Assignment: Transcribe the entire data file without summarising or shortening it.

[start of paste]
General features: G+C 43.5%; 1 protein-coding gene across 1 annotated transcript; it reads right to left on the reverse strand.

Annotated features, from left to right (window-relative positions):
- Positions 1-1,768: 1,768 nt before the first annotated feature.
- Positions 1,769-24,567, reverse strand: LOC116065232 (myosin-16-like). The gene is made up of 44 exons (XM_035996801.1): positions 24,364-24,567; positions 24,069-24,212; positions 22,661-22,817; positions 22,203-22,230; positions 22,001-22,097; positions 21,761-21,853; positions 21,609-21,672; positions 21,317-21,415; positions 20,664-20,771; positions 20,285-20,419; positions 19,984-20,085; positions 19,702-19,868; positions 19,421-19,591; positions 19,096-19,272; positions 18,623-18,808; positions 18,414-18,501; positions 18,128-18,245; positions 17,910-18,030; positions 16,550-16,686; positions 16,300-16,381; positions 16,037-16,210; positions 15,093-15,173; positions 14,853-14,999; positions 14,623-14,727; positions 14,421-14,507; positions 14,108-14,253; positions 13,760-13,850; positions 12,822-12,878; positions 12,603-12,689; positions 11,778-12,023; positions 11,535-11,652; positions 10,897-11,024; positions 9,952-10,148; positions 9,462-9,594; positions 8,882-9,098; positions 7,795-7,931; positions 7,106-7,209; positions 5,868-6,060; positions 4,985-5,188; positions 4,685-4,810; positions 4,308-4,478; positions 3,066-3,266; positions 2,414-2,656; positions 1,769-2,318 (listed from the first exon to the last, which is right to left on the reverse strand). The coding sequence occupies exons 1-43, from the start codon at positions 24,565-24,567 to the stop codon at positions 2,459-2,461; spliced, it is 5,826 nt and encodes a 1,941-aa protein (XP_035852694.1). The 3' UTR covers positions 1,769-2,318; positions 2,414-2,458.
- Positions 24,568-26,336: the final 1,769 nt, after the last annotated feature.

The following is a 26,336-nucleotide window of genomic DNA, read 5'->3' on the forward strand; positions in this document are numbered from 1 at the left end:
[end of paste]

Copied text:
General features: G+C 43.5%; 1 protein-coding gene across 1 annotated transcript; it reads right to left on the reverse strand.

Annotated features, from left to right (window-relative positions):
- Positions 1-1,768: 1,768 nt before the first annotated feature.
- Positions 1,769-24,567, reverse strand: LOC116065232 (myosin-16-like). The gene is made up of 44 exons (XM_035996801.1): positions 24,364-24,567; positions 24,069-24,212; positions 22,661-22,817; positions 22,203-22,230; positions 22,001-22,097; positions 21,761-21,853; positions 21,609-21,672; positions 21,317-21,415; positions 20,664-20,771; positions 20,285-20,419; positions 19,984-20,085; positions 19,702-19,868; positions 19,421-19,591; positions 19,096-19,272; positions 18,623-18,808; positions 18,414-18,501; positions 18,128-18,245; positions 17,910-18,030; positions 16,550-16,686; positions 16,300-16,381; positions 16,037-16,210; positions 15,093-15,173; positions 14,853-14,999; positions 14,623-14,727; positions 14,421-14,507; positions 14,108-14,253; positions 13,760-13,850; positions 12,822-12,878; positions 12,603-12,689; positions 11,778-12,023; positions 11,535-11,652; positions 10,897-11,024; positions 9,952-10,148; positions 9,462-9,594; positions 8,882-9,098; positions 7,795-7,931; positions 7,106-7,209; positions 5,868-6,060; positions 4,985-5,188; positions 4,685-4,810; positions 4,308-4,478; positions 3,066-3,266; positions 2,414-2,656; positions 1,769-2,318 (listed from the first exon to the last, which is right to left on the reverse strand). The coding sequence occupies exons 1-43, from the start codon at positions 24,565-24,567 to the stop codon at positions 2,459-2,461; spliced, it is 5,826 nt and encodes a 1,941-aa protein (XP_035852694.1). The 3' UTR covers positions 1,769-2,318; positions 2,414-2,458.
- Positions 24,568-26,336: the final 1,769 nt, after the last annotated feature.

The following is a 26,336-nucleotide window of genomic DNA, read 5'->3' on the forward strand; positions in this document are numbered from 1 at the left end: